Entrepreneurial types who amassed at the SXSW-Edu conference want to share some innovative ideas with us, all about re-shaping education. Their four unique visions for Schools of the Future. Ah, yes. Those amazing Schools of the Future, where disruption reigns--busting open the cages in which traditional public schools and ordinary teachers dwell.
The surprising thing about the four ideas was how uninspiring they were.
- There was the private school where they do coding in every class--students coding animations of MacBeth in English, and images of Colonial America in History. No more “mundane” textbooks--it was all coding, class after class.
- There was also a presentation by Quest to Learn, a public school in New York that “uses its own selection criteria to enroll students we believe will be the best fit for success with our hands-on, game-based curriculum.” Imagine if all schools could be game-based! Imagine, as the SXSW panelist said, ""Learning happens by doing. Learning feels like play. Everything is interconnected. Everyone is a participant.” Everyone who fits the selection criteria, that is.
- An online blended and flipped school. Which sounds--like a mouthful of 2009 edu-jargon.
- And a self-driving bus with a tutor aboard, which students who had trouble getting to school could order, on demand, as a rolling classroom, employing “blended learning.” The suggested launch city for this bus without a driver? Detroit.
When I was in the 7th grade, a friend and I partnered up for the annual Science Fair. Our project, we decided, would be a “House of the Future.” We spent countless hours outfitting our cardboard house with walls, rugs, appliances and tiny curtains on tiny windows. When it came to evidence of the future, however, we couldn’t come up with anything more sophisticated than what we saw on The Jetsons, which was new on TV at the time: The chute where the food pills were dispensed. A robot to clean. A place for the man of the house to store his jet pack. And so on.
We couldn’t imagine anything about the future that wasn’t an amazing Technology to Make Life Easier. We didn’t consider social changes that might send women to work, a global energy crisis, a return to locally grown food--or how the scientific and technological choices we were making in 1963 might impact life in 2015.
When we got the project back, the teacher (very generously) gave us a B, with the comment: “Lots of effort--not much science.” Exactly right.
The comment I would make on the four ground-breaking education models? Lots of showy effort, not much content. And zero context.
You can’t make a functioning, fully public “school of the future” around a single, attractive idea (like coding, gaming and flipping instruction) without running up against some logistical and technical challenges: Kids need personal connections, role models and the experience of working with diverse people, face to face. In most schools, we don’t screen out children who don’t “fit.” Perhaps there is a richer way to teach Shakespeare than coding his majestic characters into cartoons, a great example of forced curricular “connections.”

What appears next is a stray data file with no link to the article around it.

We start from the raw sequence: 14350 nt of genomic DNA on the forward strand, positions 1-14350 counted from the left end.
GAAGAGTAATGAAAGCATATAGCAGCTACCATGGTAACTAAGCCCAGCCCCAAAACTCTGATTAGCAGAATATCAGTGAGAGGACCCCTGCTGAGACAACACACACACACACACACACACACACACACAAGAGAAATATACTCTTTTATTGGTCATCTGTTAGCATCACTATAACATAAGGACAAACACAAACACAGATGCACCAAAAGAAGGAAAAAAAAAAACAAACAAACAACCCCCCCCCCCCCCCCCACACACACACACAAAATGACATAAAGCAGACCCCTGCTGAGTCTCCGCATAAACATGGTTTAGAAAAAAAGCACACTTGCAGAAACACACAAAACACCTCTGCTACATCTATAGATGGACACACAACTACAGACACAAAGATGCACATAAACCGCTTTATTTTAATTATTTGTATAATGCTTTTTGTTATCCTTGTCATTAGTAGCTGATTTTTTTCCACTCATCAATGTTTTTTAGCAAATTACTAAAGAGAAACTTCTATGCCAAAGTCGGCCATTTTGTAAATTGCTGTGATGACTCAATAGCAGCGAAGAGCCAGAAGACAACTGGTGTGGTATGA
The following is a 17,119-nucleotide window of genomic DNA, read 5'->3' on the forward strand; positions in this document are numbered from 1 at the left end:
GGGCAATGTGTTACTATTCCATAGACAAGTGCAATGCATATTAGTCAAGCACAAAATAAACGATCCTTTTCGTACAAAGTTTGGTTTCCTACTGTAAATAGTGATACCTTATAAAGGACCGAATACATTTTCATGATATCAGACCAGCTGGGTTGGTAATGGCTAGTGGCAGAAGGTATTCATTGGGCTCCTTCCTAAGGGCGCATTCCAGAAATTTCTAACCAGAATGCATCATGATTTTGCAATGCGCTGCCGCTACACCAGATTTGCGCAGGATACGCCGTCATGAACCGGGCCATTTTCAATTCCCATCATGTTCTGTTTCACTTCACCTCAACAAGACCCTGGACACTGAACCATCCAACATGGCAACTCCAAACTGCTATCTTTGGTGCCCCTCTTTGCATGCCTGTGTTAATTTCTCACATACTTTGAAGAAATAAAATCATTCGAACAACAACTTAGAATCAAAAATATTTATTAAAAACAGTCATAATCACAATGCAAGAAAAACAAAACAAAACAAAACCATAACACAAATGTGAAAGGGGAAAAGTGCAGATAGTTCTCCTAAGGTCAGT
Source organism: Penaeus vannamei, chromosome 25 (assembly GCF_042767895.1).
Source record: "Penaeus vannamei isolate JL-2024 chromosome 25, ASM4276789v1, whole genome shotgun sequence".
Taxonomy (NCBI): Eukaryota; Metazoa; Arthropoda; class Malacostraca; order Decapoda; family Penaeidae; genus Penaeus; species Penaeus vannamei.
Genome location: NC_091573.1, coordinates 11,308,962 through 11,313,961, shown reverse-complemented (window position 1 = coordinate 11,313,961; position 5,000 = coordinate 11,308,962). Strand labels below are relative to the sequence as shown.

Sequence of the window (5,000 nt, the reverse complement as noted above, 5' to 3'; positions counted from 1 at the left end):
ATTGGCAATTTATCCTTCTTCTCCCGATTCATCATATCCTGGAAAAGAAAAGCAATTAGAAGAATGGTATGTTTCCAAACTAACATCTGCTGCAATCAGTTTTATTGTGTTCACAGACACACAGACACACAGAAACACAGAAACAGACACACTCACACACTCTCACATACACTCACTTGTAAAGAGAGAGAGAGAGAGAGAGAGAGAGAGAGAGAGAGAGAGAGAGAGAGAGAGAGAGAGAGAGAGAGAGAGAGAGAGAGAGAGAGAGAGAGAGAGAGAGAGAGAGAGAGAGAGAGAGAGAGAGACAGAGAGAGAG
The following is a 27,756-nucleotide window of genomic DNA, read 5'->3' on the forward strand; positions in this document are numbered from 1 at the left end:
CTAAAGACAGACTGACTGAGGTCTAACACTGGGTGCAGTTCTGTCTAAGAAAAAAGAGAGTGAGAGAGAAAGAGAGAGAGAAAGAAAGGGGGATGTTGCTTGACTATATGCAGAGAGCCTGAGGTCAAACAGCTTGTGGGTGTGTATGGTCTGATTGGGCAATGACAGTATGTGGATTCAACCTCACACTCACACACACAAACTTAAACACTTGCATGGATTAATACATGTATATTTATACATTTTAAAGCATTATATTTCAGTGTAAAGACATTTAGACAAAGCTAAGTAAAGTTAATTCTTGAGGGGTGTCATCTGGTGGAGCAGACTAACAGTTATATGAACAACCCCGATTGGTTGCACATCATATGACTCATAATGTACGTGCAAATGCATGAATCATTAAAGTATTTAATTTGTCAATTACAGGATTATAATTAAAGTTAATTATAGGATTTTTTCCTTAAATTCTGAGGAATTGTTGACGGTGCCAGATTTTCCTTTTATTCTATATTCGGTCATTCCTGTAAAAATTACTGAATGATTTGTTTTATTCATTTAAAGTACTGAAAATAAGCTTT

As for the on-demand classroom bus, I am thinking about it cruising on Detroit’s potholed roads, in neighborhoods where its prospective students don’t have computers or even, sometimes, water or electricity. There are plenty of reasons to offer students in Detroit many more chances to enrich their education, but riding around on a bus loaded with content-delivering technologies isn’t a model that strikes me as caring or an opportunity for personalized growth.
There are major things about effective schooling that never go away: getting kids motivated, finding good materials, building a sense of community or relationships, nurturing persistence, quality staffing and how to cope with abundant mandated testing, state regulations, and the management of finite resources. Did I mention testing and subsequent uses of the data it generates? Oh yeah. The main reason that innovative, cage-busting ideas go bust. That and money.
Those who suggest teachers are stuck in instructional cages of their own making, unable to imagine a very different conception of schooling, might want to consider the huge assemblage of barriers faced by educators who do want to innovate. They begin with time, resources, and endless regulation around accountability.
Still, most of the things I see touted as innovative (coding, game-based learning, blended content delivery, for starters) are things I first learned about when a colleague said “Hey--look what I’m trying in my classroom.” There are, indeed, public school educators who have broken the mold, without skimming off only the top students. But the current policy environment makes it tough.
So what would my school of the future look like?
Not concerned with technological bells and whistles, for sure--the same old ideas in jazzed-up modes. I’d like to see: All-day/same-age cohort instruction broken up into flexible groupings. An emphasis on students’ own identified interests and passions that increases as students age, so curriculum could be custom-tailored. A low-risk instructional atmosphere without academic punishment. The flexibility to place older students in long-term internships, and more field experiences. Enriched recreation after school for kids who aren’t getting any. Making performance assessment the accepted norm in evaluating students’ work and teachers’ effectiveness, rather than computer-delivered standardized tests.
But these are all boring, incremental ideas. Certainly not as sexy as a driverless bus.
The opinions expressed in Teacher in a Strange Land are strictly those of the author(s) and do not reflect the opinions or endorsement of Editorial Projects in Education, or any of its publications.